SAN SALVADOR — From the outside, it’s hard to imagine why anyone in El Salvador wouldn’t be overjoyed on Saturday when the late Archbishop Oscar Romero becomes the country’s first-ever native son to reach beatification, the final stage before sainthood in the Catholic Church.

Romero, after all, is one of the most iconic figures in contemporary Catholicism, a Church leader who gave his life to defend the poor and the oppressed in the most dramatic fashion possible.

He was shot to death while saying Mass on March 24, 1980, and although no one has ever been officially charged, a 1992 United Nations investigation concluded that the intellectual author of the assassination was a right-wing politician and former army officer named Roberto D’Aubuisson.

He’s also a source of deep national pride in this small Central American nation of 6 million, which otherwise is known best internationally for its bloody civil war in the 1980s and now its astonishing levels of gang violence, featuring the world’s highest murder rate in 2014.

Certainly, Salvadoran authorities are doing their best to project a celebratory mood. One of the country’s largest newspapers on Friday featured a full-page ad taken out by the local government with the slogan, “All Salvadorans are united in welcoming the first Salvadoran saint.”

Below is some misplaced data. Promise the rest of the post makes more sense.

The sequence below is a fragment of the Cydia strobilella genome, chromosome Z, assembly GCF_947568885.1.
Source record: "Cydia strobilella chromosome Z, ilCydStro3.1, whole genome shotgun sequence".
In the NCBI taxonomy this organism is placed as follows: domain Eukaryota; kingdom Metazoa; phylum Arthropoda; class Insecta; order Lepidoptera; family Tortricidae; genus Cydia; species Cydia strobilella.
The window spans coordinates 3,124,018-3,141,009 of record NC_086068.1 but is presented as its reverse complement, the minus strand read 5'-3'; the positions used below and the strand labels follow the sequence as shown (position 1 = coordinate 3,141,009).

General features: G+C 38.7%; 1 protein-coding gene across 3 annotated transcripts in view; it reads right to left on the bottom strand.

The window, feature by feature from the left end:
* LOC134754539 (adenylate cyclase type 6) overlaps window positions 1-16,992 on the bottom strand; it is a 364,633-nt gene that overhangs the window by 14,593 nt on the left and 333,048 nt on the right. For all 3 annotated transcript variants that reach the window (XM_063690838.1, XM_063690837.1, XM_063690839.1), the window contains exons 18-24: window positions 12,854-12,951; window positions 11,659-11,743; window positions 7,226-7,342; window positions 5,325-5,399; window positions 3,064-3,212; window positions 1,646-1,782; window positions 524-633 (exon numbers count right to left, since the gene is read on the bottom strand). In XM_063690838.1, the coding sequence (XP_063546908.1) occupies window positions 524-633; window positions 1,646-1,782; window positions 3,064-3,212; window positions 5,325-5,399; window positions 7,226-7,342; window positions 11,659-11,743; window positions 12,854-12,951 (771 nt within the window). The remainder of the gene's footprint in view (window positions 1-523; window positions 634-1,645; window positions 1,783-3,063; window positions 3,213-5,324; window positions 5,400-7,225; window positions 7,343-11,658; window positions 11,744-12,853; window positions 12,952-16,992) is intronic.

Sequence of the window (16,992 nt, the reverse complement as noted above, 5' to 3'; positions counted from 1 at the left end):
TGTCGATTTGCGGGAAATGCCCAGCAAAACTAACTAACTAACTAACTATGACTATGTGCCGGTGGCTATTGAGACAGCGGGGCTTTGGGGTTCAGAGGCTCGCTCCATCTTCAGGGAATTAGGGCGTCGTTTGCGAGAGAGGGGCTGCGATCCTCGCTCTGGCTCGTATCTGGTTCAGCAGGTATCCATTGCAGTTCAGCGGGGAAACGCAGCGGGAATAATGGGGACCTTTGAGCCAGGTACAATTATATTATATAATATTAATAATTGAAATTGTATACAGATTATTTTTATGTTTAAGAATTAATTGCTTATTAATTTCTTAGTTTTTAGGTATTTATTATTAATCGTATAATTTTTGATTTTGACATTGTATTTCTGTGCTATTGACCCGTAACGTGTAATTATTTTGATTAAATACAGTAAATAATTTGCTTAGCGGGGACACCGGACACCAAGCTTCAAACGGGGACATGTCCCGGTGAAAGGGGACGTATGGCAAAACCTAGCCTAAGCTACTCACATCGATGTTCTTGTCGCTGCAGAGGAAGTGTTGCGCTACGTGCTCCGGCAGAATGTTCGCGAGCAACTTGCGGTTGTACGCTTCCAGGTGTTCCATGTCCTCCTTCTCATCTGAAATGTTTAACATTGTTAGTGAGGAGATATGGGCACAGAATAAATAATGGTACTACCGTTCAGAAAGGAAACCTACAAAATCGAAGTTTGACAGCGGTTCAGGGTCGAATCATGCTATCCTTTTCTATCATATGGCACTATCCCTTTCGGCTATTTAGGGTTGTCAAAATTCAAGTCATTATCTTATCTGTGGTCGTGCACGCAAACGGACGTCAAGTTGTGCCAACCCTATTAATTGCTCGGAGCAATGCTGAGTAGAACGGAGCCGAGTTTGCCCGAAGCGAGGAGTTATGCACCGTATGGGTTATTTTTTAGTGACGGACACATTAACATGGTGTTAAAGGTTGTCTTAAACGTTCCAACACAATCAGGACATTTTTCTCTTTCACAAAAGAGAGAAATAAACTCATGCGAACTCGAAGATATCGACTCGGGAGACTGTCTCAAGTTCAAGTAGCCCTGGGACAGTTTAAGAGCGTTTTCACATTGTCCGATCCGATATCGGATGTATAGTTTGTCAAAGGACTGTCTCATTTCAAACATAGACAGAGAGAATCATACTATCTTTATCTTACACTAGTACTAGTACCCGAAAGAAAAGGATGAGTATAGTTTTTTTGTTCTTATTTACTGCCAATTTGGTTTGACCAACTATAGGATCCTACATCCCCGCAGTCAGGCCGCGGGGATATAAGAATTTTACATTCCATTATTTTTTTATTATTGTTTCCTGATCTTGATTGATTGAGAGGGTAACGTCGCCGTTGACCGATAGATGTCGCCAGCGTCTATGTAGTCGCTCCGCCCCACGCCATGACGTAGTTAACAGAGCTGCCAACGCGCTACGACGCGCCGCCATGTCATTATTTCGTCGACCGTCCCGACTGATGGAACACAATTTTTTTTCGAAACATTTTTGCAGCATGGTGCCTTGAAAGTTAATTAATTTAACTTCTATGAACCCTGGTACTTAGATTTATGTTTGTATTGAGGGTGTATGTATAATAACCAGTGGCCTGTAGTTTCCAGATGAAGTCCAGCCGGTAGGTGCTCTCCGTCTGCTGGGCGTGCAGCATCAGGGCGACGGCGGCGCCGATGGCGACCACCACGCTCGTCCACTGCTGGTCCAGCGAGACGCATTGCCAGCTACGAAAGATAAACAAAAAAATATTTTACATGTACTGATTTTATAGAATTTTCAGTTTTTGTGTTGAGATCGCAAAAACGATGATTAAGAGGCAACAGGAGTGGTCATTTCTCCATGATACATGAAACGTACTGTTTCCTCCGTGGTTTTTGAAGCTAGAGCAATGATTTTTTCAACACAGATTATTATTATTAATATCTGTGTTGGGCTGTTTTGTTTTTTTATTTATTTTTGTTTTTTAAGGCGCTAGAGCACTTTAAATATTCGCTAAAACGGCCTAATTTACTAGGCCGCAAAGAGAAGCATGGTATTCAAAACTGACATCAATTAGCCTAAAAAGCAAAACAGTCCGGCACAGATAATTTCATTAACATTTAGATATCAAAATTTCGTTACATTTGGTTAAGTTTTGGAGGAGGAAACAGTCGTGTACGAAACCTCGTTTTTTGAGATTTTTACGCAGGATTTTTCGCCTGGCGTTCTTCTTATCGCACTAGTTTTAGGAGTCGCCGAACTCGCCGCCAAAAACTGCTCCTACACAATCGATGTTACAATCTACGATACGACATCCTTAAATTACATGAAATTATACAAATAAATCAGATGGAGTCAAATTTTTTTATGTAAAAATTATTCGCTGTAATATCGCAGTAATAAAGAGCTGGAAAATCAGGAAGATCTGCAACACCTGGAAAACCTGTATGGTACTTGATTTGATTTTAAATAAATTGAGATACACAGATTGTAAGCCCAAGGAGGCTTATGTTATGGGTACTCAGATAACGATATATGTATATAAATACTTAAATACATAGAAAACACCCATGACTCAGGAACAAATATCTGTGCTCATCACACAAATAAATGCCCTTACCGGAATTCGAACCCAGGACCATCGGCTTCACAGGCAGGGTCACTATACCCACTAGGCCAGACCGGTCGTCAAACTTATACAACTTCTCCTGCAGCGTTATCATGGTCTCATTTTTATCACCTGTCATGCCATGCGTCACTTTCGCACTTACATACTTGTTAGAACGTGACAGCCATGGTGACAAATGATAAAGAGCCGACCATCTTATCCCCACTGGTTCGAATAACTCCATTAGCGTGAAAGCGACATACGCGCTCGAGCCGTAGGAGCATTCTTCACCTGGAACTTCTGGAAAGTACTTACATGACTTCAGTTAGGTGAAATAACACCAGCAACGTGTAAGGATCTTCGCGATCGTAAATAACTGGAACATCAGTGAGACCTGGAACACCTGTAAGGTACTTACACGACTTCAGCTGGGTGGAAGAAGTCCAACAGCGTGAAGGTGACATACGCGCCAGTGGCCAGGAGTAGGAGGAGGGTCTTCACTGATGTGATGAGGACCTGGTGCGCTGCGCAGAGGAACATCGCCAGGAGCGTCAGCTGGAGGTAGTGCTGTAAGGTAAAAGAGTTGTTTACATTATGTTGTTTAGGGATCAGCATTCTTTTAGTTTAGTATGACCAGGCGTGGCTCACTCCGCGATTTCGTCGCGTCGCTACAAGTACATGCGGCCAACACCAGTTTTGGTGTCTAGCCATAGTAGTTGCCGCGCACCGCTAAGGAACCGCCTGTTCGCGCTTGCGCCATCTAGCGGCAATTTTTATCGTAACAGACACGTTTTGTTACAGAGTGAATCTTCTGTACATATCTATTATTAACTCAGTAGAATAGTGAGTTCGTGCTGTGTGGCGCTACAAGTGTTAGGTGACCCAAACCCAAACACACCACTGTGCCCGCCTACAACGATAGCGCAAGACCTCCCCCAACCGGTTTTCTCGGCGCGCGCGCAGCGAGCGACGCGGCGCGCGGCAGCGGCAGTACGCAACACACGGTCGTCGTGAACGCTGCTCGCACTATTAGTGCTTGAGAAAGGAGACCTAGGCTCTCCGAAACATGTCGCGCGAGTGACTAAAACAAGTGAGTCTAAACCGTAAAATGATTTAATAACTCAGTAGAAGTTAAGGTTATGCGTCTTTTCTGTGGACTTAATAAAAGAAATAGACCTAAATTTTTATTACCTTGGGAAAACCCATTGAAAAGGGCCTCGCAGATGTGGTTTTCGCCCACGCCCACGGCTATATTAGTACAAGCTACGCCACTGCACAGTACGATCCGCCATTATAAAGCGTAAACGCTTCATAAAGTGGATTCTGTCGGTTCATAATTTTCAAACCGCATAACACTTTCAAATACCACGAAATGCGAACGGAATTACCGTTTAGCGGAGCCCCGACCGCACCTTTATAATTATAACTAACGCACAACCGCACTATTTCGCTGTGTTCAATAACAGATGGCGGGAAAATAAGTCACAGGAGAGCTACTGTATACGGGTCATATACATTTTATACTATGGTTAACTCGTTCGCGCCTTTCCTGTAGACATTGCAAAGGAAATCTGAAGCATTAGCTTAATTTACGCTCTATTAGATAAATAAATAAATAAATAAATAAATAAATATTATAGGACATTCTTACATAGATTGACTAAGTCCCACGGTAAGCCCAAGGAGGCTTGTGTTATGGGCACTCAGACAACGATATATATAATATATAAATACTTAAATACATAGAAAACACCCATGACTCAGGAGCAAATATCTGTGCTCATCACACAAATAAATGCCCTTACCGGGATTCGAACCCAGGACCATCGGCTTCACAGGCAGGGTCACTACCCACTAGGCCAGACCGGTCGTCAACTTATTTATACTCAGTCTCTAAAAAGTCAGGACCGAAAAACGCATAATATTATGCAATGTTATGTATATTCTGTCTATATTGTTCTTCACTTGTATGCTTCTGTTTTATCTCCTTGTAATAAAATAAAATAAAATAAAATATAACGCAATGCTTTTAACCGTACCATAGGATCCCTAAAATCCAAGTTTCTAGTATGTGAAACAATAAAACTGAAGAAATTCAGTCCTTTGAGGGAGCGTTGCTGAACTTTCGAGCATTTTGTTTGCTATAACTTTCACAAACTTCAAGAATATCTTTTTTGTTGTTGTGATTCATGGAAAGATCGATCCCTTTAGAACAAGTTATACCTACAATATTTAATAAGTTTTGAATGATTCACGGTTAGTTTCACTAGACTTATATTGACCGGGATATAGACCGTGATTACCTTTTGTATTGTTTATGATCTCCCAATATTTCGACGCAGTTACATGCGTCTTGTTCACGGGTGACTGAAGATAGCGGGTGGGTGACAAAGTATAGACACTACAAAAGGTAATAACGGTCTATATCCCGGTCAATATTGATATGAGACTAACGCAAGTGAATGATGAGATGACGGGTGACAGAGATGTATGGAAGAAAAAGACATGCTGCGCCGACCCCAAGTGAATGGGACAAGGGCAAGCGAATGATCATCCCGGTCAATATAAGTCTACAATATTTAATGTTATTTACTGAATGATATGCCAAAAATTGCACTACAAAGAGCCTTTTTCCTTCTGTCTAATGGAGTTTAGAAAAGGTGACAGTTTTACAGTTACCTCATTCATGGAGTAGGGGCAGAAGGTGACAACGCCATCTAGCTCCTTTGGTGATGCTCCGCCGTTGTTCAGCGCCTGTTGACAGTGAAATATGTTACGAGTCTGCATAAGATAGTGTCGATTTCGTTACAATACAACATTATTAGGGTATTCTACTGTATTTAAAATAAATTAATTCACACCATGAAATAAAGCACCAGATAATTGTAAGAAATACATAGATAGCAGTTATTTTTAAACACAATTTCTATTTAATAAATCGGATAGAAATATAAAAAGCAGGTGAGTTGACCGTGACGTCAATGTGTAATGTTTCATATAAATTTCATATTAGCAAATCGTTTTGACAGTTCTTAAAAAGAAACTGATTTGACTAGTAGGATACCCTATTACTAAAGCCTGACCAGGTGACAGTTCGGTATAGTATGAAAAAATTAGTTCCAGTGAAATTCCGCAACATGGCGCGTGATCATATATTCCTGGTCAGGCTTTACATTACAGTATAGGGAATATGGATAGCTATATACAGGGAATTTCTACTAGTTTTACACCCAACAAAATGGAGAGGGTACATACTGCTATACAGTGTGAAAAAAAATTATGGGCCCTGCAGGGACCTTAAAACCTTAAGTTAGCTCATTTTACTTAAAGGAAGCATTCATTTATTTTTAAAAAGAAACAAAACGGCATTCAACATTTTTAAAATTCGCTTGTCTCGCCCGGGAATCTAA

While it’s a nice thought — aside from the technicality that beatification makes someone a “blessed,” not yet a saint — the reality is that it’s just not true.

Roberto Flores, communications director for a San Salvador school, estimates that as much as 40 percent of the country will be watching Saturday’s celebration with reactions ranging from ambivalence to outright opposition.

He has mixed emotions himself, objecting that not only is Romero’s image subject to political manipulation, but that politicians who support abortion rights and gay marriage may claim an endorsement.